Preventive services require individual evaluation, study says

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Not all preventive care services save money and some actually increase healthcare costs, according to a new study.

Preventive care services should be evaluated for cost effectiveness on an individual basis, according to a study from the National Coalition on Health Care. The cost impact of vaccines, health screenings and lifestyle changes depends on a variety of factors. These include the type of intervention, a target population's risk for developing a disease, and how often the service is provided.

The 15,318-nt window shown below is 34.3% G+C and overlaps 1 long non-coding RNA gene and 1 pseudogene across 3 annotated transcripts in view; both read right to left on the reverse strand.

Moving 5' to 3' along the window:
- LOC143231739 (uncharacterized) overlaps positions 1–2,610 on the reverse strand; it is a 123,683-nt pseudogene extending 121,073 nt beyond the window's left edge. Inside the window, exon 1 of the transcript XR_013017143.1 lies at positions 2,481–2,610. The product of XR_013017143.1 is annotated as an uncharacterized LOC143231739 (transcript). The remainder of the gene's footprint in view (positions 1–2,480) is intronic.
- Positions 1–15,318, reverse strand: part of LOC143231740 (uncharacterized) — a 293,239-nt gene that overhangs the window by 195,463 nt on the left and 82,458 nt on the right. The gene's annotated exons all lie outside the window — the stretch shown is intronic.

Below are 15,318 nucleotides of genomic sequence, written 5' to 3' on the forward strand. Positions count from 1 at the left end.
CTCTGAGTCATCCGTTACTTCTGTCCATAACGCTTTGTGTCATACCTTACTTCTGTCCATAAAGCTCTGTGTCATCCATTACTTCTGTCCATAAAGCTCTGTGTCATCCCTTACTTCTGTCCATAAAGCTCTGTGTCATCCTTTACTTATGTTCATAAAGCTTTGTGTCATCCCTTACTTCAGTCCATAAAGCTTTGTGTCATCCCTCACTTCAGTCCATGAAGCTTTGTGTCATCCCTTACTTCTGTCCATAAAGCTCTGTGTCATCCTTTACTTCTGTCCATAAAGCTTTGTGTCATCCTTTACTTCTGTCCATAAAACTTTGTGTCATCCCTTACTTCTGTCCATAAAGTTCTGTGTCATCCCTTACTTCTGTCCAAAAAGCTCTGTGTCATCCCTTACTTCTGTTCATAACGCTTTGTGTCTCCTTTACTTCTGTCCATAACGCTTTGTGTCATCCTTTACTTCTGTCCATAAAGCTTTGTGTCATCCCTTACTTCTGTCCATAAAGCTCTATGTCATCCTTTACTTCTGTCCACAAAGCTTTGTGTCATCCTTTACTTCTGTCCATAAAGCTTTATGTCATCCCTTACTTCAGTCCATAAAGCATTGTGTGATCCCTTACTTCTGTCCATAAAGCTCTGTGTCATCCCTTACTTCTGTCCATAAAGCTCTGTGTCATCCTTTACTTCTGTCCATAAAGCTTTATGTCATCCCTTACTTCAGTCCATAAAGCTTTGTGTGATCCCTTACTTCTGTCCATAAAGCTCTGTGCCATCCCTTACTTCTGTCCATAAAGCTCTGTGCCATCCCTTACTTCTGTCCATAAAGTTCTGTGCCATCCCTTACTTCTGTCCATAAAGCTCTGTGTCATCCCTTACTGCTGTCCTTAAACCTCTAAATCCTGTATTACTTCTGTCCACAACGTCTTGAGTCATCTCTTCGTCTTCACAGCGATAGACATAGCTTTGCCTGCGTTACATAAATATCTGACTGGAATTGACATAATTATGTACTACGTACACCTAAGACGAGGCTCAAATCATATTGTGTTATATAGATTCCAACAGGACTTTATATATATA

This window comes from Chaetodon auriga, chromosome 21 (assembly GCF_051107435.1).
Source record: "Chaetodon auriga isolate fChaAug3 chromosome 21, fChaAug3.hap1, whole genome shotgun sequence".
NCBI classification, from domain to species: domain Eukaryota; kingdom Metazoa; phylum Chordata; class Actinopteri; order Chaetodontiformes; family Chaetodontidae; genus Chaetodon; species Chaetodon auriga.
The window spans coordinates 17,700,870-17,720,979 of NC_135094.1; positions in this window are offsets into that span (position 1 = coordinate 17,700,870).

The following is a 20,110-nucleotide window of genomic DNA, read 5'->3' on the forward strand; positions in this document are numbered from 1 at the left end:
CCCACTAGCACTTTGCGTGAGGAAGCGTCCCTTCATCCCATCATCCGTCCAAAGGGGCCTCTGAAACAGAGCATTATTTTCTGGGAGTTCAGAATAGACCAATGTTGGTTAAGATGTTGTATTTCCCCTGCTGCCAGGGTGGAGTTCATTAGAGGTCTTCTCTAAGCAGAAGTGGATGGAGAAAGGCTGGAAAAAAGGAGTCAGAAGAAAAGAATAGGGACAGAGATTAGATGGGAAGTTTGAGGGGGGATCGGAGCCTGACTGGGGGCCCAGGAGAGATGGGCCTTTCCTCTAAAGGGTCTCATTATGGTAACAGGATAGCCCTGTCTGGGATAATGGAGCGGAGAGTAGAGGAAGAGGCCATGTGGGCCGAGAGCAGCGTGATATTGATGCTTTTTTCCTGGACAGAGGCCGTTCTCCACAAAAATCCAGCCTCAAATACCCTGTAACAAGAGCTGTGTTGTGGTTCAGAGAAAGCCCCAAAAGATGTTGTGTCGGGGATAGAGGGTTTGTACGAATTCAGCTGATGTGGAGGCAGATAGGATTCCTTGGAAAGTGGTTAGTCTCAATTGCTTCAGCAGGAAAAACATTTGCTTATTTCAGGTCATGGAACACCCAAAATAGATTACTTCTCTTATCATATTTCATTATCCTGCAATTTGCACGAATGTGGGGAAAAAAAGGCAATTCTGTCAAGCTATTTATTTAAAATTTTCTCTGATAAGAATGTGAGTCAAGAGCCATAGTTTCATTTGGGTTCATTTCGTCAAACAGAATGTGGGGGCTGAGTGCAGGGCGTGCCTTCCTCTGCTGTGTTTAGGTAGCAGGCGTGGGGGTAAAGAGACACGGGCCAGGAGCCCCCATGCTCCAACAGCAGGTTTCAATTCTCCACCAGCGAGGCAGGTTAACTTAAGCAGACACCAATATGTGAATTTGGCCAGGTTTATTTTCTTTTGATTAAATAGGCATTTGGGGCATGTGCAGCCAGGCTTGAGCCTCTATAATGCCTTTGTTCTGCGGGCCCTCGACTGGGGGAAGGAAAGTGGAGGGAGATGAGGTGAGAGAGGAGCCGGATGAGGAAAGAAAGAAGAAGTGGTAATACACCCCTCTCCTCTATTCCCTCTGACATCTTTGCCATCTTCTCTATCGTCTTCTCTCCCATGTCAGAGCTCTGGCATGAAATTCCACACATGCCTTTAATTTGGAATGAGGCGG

Cost savings for preventive care services are hard to calculate because most introduce additional medical costs from screenings, doctor visits, and drug costs, according to study author Louise B. Russell. Increasingly, the U.S. healthcare system is focused on prevention as a way to reduce costs associated with chronic diseases such as diabetes and hypertension.